Around 40% of people with mitral valve prolapse also have an imbalance of the automatic nervous system. This is called Dysautonomia. The automatic nervous system is made of two systems – the parasympathetic and the sympathetic. (This was here.) These control automatic bodily functions such as heart rate, blood pressure, breathing, etc. When this system is out of balance it can cause all sorts of sensations in the body such as anxiety, panic attacks, palpitations, irritable bowel syndrome (IBS), etc. The symptoms are known as Mitral valve syndrome. People are typically diagnosed between 20 - 40 years old, but symptoms can show up in teenagers. The usual process is for the symptoms to show first before the MVP shows up. Ninety-eight present of people with MVP Syndrome/Dysautonomia have a healthy heart. The majority of symptoms are caused by an out-of-balance nervous system.
It’s worth noting that is most cases Mitral valve Prolapse Syndrome/Dysautonomia are caused by some life event that is stressful or not looking after one’s self. This could be bereavement, divorce, exams, losing a job, poor diet, etc.
If you think about it, in times of stress the body needs to pump lots of blood around the body and especially to the vital organs. If it didn’t do this our bodies would feel weak and dizzy. The body responds to this by speeding up the heart rate. If the person senses this and thinks ‘I’m having a heart attack’, (what person wouldn’t be scared by this thought) this increases the bodily sensations. This cycle of worrying thoughts often makes the problem worse.
If you’re concerned about MVP then go and see you doctor and tests can be carried out to put your mind at rest.
I am convinced I suffer from MVP. I did notice occasionally my heart use to skip a beat or double in my late teens but it never happened more than a handful times. Once I started suffering anxiety and panic attacks I had palpitations quite often and I was totally convinced I had a heart problem.
I also use to get panic attacks whilst exercising and I often felt out of breath quite easily when walking up stairs, etc. This was caused because my body was so tense and stressed it didn’t take much for very sensation to be amplified a hundred times. I went to the doctor complaining of heart palpitations and difficulty breathing and was referred for an ECG. It proved fine but of course I did not believe the diagnosis and was still convinced something was wrong with me.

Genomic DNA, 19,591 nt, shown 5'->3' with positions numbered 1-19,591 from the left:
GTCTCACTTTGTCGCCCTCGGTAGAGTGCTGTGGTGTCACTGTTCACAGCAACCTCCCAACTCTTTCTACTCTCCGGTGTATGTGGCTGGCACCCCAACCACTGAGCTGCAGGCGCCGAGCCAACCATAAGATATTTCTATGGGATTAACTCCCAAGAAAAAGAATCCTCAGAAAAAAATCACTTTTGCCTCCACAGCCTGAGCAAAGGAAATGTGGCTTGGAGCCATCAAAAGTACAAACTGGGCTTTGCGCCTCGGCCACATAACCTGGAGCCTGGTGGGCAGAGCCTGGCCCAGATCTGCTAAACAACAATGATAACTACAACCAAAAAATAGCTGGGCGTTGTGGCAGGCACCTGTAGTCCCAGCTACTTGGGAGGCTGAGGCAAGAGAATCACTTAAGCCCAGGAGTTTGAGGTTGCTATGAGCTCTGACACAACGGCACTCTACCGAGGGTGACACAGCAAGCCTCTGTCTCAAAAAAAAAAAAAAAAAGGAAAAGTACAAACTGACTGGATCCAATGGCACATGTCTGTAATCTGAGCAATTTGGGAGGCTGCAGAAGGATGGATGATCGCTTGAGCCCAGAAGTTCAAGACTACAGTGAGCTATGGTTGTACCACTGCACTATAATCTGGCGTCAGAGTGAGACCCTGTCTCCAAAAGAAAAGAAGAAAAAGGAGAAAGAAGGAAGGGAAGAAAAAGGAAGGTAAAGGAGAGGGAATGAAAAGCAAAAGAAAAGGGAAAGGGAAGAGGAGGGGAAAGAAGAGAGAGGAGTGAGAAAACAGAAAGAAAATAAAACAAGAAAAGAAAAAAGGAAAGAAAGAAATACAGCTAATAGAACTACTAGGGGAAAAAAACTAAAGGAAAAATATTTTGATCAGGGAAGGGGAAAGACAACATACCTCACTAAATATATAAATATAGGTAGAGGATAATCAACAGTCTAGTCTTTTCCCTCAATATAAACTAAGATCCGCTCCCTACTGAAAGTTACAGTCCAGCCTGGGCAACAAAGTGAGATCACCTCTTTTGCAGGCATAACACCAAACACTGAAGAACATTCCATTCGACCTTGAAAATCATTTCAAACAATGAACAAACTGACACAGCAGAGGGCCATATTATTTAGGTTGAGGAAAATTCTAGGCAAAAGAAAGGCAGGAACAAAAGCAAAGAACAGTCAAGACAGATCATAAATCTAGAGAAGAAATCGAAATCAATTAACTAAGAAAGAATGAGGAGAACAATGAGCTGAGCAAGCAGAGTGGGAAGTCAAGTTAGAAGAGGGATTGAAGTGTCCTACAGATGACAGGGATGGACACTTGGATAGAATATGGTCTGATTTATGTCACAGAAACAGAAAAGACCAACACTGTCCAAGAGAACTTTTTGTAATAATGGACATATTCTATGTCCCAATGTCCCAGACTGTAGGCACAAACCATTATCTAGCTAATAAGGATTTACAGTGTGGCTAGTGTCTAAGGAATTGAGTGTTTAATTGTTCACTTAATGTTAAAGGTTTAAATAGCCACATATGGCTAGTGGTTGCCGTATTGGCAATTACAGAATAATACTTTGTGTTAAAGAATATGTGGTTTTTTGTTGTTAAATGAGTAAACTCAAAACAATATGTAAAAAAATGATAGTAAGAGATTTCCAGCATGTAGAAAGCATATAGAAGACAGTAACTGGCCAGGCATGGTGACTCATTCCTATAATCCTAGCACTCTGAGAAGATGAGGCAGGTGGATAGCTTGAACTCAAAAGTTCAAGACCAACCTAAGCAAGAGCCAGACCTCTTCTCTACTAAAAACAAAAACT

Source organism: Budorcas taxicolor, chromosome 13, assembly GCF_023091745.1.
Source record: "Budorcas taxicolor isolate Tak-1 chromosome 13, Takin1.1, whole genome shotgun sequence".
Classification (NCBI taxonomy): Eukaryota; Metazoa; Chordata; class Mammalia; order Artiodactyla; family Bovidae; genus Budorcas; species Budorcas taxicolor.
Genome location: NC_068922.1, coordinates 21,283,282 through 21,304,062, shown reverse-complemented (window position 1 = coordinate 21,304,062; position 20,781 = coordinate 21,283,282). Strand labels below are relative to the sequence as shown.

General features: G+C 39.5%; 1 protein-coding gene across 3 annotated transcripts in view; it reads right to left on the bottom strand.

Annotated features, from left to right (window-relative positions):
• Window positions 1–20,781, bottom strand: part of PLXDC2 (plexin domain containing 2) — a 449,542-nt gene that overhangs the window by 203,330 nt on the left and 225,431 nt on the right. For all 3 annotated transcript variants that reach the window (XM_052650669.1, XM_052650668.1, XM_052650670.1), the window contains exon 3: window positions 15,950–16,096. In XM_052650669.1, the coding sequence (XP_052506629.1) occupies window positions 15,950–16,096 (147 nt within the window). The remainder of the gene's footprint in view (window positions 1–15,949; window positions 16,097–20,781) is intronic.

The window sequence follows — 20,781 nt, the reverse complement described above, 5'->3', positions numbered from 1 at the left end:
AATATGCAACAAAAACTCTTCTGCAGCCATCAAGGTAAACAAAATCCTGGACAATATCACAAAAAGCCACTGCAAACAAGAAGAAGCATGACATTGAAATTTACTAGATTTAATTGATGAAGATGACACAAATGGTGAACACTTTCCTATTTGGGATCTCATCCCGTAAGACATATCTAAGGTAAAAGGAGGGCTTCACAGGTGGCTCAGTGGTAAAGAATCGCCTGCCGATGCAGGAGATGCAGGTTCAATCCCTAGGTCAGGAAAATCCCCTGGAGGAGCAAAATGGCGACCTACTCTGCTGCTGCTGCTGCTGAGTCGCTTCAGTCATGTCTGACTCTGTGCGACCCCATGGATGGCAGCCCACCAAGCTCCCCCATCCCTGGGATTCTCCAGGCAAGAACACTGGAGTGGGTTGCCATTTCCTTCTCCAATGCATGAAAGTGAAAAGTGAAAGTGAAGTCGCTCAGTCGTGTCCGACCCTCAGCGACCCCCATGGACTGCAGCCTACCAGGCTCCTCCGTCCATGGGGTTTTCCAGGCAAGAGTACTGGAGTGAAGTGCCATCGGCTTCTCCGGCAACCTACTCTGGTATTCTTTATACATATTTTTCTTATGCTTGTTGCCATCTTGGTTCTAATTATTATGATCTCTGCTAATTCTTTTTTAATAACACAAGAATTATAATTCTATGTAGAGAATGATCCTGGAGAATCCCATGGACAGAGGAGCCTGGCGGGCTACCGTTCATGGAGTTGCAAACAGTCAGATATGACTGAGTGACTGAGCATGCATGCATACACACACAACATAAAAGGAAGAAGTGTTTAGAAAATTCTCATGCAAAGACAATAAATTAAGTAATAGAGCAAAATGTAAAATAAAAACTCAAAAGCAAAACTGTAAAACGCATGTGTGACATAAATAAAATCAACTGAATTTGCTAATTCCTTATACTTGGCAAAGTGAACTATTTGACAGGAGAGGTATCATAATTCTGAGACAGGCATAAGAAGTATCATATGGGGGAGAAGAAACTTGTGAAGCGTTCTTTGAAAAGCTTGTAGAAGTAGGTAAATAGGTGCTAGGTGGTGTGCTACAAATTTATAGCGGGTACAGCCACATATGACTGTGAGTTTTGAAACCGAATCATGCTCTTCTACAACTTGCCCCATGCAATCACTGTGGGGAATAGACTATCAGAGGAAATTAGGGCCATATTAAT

I know my granddad suffered from palpitations but he lived well into 80’s and died of old age. My mother suffers from palpitations and has had a heart monitor strapped to her chest and varying tests. But surprise, surprise it’s never caused her any real problems. I have also inherited the MVP fault and I’m susceptible to heart palpitations. Since I followed my own program of recovery (The Golden Rules) I very rarely get any palpitations. Just by following the Golden Rules of diet, changing my thoughts, relaxation, avoiding stress, exercise, breathing techniques, etc. It’s cleared up. I also don’t react with anxious thoughts when I get heart palpitations. I have developed a new relationship with my bodily symptoms. I don’t react like I use to.
One final note you should bear in mind is the heart is a muscle. Any muscle can be strengthened with exercise. You may feel like doing exercise is the worst thing you can do, but it’s the best. When the heart gets stronger it slows down as it doesn’t have to work as hard. More oxygen is getting through to the blood stream and more food for the energy cells. By jogging, playing football, tennis etc. you are strengthening your heart to be more robust and cope with daily stresses.
Inner ear problems causing panic attacks